Runners, writers and family adventurers Jen & Sim Benson are currently spending a year under canvas with their two young children, exploring Britain’s wild and beautiful places. They recently took a couple of nights out of their bell tent to stay in Peppercombe Bothy near Hartland Point on the North Devon coast. Here’s how they got on…
We made the decision to embark on our Wild Year when our second child was born in the spring of 2014. I was spending my days at home, juggling freelance work with caring for two small children while Sim was away at work all day, missing us as much as we missed him. So last autumn we sold most of our possessions, moved out of our rented house and set off into the unknown with a bell tent, a wood burner and everything else we could think of that a family of four might need to camp for a year packed into the back of our pickup truck. Since then we’ve spent most of our time in a tent, although now it’s warmer we’ve downsized to a smaller version and stored the wood burner with family until we need it again. We’ve had so many amazing adventures together; it’s such a luxury and a delight to really have the time to explore this fantastic country from living within it, immersed in the natural world.
From time to time over the past 8 months we’ve swapped our bell tent for other places to sleep: wild camping in our tiny backpacking tent; a barn borrowed from a local farmer; a caravan for a night when our tent blew down in a storm and – for two nights at the beginning of July – the National Trust bothy at Peppercombe, a tiny but perfectly-formed former pigsty hidden on a wooded hillside high above the sea on North Devon’s dramatic coastline.
A long, stony track bordered by dense hedges adorned with wild flowers leads from the private gate downhill to a secluded woodland valley. Here there are a few holiday cottages and a gateway where we parked the truck and continued on foot, exploring our way down another grassy track until we reached the bothy: a tiny white stone building with a stable door and a tin roof. It’s set in a pretty clearing with a gravel walkway around it and a picnic table, perfectly-placed for a relaxed evening meal. From pretty much everywhere there are glorious views out across the sea to Lundy Island.
Inside, the bothy is basic but clean and well cared-for. Pretty curtains hang in the windows and there’s a sink and a work surface – a luxury for us after so many months’ camping. For us, though, one of the best bits was the outdoor loo, perfectly positioned to catch the sun setting over the sea. Bothy life is much like camping without the need for a tent. There is no electricity or gas here – bring warm clothes and a lantern for the evenings. If the weather’s not great it’s a wonderful place to read, paint or write. If you’re bringing a family pack something for them to do too.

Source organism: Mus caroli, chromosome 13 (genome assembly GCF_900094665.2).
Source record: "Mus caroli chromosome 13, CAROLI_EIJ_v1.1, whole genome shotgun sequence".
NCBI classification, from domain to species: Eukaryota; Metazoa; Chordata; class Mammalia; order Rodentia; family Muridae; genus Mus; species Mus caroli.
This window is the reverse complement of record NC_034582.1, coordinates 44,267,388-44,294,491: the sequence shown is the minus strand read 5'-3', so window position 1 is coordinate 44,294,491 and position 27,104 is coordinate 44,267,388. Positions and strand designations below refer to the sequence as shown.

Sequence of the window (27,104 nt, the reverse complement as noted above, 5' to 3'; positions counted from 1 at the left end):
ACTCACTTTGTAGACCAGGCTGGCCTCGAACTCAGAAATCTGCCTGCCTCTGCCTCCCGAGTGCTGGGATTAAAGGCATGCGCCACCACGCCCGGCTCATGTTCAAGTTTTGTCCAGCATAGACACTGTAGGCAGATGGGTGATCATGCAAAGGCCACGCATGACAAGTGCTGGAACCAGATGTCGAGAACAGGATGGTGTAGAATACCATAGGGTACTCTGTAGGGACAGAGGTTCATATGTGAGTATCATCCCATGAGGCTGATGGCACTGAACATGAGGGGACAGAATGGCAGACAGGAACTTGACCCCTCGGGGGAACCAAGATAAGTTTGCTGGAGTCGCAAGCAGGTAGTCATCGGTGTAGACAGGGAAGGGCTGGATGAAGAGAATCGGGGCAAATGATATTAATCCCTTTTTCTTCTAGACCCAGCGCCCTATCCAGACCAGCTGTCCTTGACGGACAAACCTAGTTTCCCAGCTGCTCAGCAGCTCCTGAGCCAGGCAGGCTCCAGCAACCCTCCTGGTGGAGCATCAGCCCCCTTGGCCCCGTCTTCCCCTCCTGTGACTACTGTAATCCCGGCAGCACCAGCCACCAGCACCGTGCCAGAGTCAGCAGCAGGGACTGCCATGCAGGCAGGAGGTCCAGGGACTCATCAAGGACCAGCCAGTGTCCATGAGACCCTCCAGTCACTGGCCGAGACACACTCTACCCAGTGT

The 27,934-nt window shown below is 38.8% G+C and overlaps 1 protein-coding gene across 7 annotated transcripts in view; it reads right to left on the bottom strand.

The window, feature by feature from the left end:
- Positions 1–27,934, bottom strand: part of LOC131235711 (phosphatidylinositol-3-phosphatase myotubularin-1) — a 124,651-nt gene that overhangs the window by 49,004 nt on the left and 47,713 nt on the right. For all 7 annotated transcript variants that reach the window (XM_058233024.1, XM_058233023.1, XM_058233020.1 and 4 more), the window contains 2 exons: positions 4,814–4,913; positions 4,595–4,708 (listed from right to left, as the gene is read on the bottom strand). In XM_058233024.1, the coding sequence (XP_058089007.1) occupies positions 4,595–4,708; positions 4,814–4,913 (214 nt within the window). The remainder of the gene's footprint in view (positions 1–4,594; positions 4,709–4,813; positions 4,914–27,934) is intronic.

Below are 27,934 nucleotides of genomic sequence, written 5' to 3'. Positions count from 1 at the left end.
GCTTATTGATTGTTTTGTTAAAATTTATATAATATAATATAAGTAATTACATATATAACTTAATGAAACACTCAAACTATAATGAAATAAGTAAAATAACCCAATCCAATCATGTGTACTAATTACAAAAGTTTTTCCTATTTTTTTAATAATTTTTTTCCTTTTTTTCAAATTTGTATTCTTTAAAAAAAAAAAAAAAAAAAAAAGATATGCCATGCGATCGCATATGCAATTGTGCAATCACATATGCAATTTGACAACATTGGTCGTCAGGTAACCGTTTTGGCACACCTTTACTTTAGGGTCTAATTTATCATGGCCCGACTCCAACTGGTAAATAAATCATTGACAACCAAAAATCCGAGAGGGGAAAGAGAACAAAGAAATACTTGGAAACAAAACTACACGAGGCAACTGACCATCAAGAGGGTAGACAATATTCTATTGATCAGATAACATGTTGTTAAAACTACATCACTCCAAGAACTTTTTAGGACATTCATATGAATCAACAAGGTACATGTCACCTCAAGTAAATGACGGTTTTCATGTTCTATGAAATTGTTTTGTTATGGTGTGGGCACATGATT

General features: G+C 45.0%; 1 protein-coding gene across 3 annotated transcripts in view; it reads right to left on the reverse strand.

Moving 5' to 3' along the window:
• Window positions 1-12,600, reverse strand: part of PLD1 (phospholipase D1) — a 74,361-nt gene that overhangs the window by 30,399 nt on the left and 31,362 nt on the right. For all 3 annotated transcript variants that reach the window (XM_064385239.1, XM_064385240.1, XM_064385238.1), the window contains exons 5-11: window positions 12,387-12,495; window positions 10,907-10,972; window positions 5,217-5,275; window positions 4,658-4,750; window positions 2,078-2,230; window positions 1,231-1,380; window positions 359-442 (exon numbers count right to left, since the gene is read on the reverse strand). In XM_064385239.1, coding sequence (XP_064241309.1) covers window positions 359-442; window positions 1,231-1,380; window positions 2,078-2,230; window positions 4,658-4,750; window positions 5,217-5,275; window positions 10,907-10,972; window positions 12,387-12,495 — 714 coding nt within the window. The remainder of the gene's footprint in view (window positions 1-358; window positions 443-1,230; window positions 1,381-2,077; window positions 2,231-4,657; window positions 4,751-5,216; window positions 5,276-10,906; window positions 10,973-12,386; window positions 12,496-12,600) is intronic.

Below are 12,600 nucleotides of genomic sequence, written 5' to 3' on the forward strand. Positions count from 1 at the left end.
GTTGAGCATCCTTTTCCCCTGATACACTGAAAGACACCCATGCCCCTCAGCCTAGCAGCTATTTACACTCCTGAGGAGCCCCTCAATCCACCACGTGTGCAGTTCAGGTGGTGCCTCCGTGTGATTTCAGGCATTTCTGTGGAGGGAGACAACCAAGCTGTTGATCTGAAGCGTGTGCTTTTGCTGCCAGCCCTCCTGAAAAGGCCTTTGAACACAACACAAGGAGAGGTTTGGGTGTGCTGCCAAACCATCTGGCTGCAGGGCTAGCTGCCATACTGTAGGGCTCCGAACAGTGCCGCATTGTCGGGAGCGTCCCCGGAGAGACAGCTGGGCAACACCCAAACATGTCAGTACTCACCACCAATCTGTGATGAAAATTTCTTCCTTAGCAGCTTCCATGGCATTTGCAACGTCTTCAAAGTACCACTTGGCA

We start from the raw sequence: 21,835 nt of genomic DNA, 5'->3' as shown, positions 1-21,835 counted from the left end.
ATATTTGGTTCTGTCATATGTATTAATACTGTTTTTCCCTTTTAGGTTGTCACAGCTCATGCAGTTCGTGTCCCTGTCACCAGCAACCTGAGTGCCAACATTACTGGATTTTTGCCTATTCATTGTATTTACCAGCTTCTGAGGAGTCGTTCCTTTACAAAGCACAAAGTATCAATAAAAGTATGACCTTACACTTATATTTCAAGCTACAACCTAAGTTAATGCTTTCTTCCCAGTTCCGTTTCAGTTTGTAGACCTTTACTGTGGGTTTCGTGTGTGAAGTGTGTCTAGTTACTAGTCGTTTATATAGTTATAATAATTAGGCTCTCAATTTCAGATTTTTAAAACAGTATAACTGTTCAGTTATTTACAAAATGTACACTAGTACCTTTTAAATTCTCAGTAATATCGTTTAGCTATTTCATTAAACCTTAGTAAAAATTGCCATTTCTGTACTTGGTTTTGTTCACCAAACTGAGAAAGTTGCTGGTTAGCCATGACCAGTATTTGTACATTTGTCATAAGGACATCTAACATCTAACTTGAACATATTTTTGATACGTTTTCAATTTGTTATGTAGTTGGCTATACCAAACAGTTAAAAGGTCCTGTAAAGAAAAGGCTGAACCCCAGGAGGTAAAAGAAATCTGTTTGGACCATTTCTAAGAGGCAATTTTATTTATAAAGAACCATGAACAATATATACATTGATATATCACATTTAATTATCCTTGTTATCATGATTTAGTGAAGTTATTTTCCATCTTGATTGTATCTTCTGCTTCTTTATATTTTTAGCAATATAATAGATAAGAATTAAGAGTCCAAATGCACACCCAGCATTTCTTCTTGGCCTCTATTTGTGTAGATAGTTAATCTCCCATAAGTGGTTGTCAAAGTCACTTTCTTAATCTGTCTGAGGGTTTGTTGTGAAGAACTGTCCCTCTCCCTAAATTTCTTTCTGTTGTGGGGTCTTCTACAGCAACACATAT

Our daughter loved sitting out in the garden with her paints – seemingly she too was inspired by the surroundings. We had wondered how well the bothy would work with two small children, and we certainly had to be on alert as the floor is stone, there are steps down into the grass area and lots of plants about that wouldn’t be good for a toddler to eat, but actually it worked really well. There’s a great network of footpaths around that would be fine for a good off-road buggy too.
The first evening, keen to get to know the area, we popped our 1-year-old into his carrier and headed out for a walk, following a path that meandered its way down through the woods to a deserted pebble beach that stretched its way beneath Devon-red cliffs into the distance. After an hour or so of jumping waves, skimming stones and building towers we made our way back up to our little bothy. It really does feel like a perfect family hideaway – secluded and quiet but still with neighbours not too far away.
There are two movable sleeping platforms that we pushed together to create one huge bed that was big enough for us all, without the risk of a small person rolling out in the night. We put our self-inflating mats on these and made our bed as normal. After watching a blazing, red-gold sunset light up the sky and the sea we snuggled down and drifted off to sleep to the sounds of owls hooting, a gentle breeze rustling the trees and waves breaking on a pebble shore.
Our days at the bothy were spent exploring the South West Coast Path that runs almost through the garden on its 630-mile journey from Poole in Dorset to Minehead in Somerset, soaking up the delicious tranquillity of the place, from the beach where we saw not a single other person to the peaceful sunlight-dappled woodland. There’s plenty for families to do further afield too: 5 miles along the coast to the east is Westward Ho! – a vast stretch of sandy beach that’s begging for sandcastles. To the west is cobbly Clovelly and breath-taking Hartland Point.
We’ll definitely be returning to Peppercombe Bothy, and also investigating the others the National Trust has dotted about the country.